In US's big presidential fields, who gets how much debate time?

Attention on 'top tier' candidates in this week's debates prompts calls for a more evenhanded format.

The presidential debates televised this week from New Hampshire are generating, well, a lot of debate.

Specifically, the amount of time the camera and the microphone went to so-called "top tier" candidates, versus lesser time for lesser-known aspirants, is prompting calls for a more equal-opportunity format at this early stage in the 2008 campaign.

The complaints might be shrugged off merely as sour grapes by less-than-leading candidates in two very crowded fields – except that political analysts, voter-turnout advocates, and voters themselves seem inclined to take their side.

"The debates were reasonable, though a disproportionate share of the attention was on the top-tier candidates," says John Pitney, a political scientist at Claremont McKenna College in Claremont, Calif., who watched them on TV. "Initially, it's of value to always give a chance to all the candidates."

Many who attended the debates, jamming into a glammed-up hockey rink at Saint Anselm College here, already have a favorite horse in the race. But for millions of Americans who tuned in on CNN, the forums may well help to form their impressions of the candidates, and the amount of camera time a candidate gets can work to subtly shape notions of who's a contender and who's not, some analysts say.

True, the sheer size of the field, eight Democrats and 10 Republicans so far, makes it hard to find a format that is both fair to candidates and relevant for voters. This week's debates allowed most candidates the opportunity to give only a bare-bones explanation of their proposals or positions on issues – even though each debate ran, without commercial interruption, for two hours.

"A minute or 30 seconds on foreign policy is a parody of what it ought to be," says Larry Sabato, a political scientist at the University of Virginia, who senses that viewers are feeling short-changed. "It's been more about the [CNN} anchors and reporters, and that's the problem."

In fact, CNN's Wolf Blitzer stole the show during Tuesday night's debate among the Republican hopefuls, according to a "talk clock" that tracked candidates' speaking time. Set up by the campaign of Sen. Christopher Dodd of Connecticut, who is seeking the Democratic nomination, the clock showed that Mr. Blitzer spoke for 19-1/2 minutes, compared with about 12-1/2 minutes for Sen. John McCain of Arizona and former New York Mayor Rudolph Guiliani, and 11 for former Massachusetts Gov. Mitt Romney.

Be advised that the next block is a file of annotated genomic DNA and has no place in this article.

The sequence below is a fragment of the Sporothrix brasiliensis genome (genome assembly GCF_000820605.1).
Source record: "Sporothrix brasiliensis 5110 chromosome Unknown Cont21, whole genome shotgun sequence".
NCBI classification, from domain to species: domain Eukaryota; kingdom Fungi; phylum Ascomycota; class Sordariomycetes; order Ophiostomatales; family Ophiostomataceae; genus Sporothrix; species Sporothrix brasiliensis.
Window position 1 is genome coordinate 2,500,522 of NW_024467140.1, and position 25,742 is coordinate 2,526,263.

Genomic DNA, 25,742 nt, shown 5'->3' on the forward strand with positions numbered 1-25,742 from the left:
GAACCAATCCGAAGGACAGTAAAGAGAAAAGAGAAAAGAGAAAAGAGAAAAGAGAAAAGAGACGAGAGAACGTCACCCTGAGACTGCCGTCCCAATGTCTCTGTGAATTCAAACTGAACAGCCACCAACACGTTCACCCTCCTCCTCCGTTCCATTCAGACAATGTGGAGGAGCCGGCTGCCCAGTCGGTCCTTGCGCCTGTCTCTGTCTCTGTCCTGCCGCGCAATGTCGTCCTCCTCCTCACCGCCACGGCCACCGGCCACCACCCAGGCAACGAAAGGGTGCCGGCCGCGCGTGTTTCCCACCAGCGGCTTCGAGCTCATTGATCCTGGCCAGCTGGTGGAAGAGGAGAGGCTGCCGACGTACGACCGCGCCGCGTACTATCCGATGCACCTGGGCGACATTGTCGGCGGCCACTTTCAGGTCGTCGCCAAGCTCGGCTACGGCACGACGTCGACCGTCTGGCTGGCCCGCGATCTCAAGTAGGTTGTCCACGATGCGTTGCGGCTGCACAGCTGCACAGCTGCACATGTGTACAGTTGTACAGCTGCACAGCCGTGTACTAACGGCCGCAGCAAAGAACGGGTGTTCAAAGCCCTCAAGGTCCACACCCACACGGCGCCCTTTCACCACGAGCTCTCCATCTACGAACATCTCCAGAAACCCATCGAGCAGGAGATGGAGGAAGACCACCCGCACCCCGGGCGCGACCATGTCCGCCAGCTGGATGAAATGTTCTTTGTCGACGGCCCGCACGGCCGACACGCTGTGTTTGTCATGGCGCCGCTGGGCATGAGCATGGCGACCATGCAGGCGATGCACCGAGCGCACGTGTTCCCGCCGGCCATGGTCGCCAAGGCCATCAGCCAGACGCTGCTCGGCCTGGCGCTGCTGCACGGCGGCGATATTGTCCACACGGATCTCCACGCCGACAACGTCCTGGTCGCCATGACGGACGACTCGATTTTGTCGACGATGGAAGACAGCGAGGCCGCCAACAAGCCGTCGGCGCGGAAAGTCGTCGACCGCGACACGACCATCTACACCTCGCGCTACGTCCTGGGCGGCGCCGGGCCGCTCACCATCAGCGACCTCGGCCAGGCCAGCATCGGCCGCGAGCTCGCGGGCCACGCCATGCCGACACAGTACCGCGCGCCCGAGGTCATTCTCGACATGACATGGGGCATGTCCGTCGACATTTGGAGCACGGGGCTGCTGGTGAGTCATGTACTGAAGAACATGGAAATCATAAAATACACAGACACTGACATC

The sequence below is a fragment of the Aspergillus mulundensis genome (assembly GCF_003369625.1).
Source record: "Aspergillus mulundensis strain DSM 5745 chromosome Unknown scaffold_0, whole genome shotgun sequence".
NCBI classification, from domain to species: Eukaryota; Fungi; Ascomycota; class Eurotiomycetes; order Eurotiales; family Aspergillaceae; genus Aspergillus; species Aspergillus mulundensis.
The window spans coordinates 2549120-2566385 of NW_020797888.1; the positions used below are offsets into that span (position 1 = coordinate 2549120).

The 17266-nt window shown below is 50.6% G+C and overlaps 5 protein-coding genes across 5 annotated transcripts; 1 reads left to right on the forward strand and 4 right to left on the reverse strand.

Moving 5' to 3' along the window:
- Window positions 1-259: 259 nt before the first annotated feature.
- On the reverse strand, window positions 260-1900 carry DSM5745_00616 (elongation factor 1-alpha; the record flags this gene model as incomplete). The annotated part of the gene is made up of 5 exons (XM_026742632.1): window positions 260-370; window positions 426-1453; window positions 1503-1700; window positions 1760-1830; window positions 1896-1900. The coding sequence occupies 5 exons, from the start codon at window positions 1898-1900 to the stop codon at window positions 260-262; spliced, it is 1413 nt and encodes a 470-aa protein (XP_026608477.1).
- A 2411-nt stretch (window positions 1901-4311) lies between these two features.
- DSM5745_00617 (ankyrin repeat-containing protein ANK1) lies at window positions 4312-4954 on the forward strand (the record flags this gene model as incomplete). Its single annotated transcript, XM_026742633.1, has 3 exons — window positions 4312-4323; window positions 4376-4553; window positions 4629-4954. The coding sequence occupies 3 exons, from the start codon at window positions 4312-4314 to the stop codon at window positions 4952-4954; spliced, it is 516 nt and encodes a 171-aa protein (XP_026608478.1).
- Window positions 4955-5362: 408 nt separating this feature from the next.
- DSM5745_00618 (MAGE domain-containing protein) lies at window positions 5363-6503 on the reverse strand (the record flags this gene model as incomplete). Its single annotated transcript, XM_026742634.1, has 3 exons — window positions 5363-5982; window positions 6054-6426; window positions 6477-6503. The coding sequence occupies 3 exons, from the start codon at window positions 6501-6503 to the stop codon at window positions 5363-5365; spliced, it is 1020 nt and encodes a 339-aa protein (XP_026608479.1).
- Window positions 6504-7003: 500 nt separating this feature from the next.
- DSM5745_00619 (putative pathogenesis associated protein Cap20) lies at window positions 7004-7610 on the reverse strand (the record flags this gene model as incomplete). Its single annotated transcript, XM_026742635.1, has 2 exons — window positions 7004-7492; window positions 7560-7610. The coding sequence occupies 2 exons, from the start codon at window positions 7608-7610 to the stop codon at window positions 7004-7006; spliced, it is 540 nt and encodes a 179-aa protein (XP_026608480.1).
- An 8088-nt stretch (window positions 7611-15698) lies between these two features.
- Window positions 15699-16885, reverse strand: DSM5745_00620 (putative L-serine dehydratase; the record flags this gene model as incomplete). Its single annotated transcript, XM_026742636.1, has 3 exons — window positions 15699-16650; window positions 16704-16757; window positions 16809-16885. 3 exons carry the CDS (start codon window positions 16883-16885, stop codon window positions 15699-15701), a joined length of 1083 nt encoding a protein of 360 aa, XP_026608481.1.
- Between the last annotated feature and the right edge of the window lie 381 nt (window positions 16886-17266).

Tommy Thompson, former secretary of Health and Human Services, didn't get his first question until about 14 minutes into the debate – and ended up with 4 minutes, 21 seconds of time total. Former Arkansas Gov. Mike Huckabee didn't speak until about 17 minutes into the event.

During the Democrats' debate on Sunday night, Sen. Barack Obama of Illinois got the most time, with 16 minutes. Sen. Hillary Rodham Clinton and former Sen. John Edwards of South Carolina also fared well, Senator Dodd's clock showed. As for Dodd himself? He got 8-1/2 minutes – about half the time of Senator Obama.

"Really nothing about the debate was equitable, from the unprecedented assignment of podiums [with Obama, Senator Clinton, and Mr. Edwards at center stage] to the allotment of time," says Dodd spokeswoman Christy Setzer. "We'll count on the DNC [Democratic National Committee] at future events to mandate some even-handedness."

CNN defended its handling of the debates, including its decision to place at center stage the three candidates with the highest poll numbers or biggest war chests.

"The candidate positions [on stage] were selected based on television angles. CNN felt most questions from the other [Democratic] candidates would be directed at Clinton, Edwards, and Obama, so the decision was made to place them in the center," the network said in a statement. It handled the Republican debate similarly, placing Messrs. Guiliani and Romney and Senator McCain in the middle.

Some analysts disagreed with that decision.

"I give them credit for using their judgment, but it sent a signal: Only pay attention to the center of the stage," says Dr. Sabado. "It's damaging to the network. They need to realize that viewers believe they have hidden preferences."

What kind of format would better serve voters?

Sabado suggests scheduling a series of debates, with only four or five candidates at each one, and the candidates at each one selected by a lottery system. He'd also like to see candidates ask questions of other candidates.

Dr. Pitney at Claremont McKenna College concurs that presidential debates with fewer candidates would be more revealing and would lead to much more information for voters.

"The campaign itself may solve the [debates] problem," he adds, as candidates drop out and the fields winnow.

Mike Biundo, a senior adviser to the Thompson campaign, feels Tuesday's debate was "very unfair as far as the time allotment," but says there's not much to be done about it.

For lesser-known candidates like Mr. Thompson, the answer is grass-roots campaigning in New Hampshire, he suggests.

"We're sitting in the first-in-the-nation primary state that prides itself on the ability of all candidates have access ... to voters," says Mr. Biundo.

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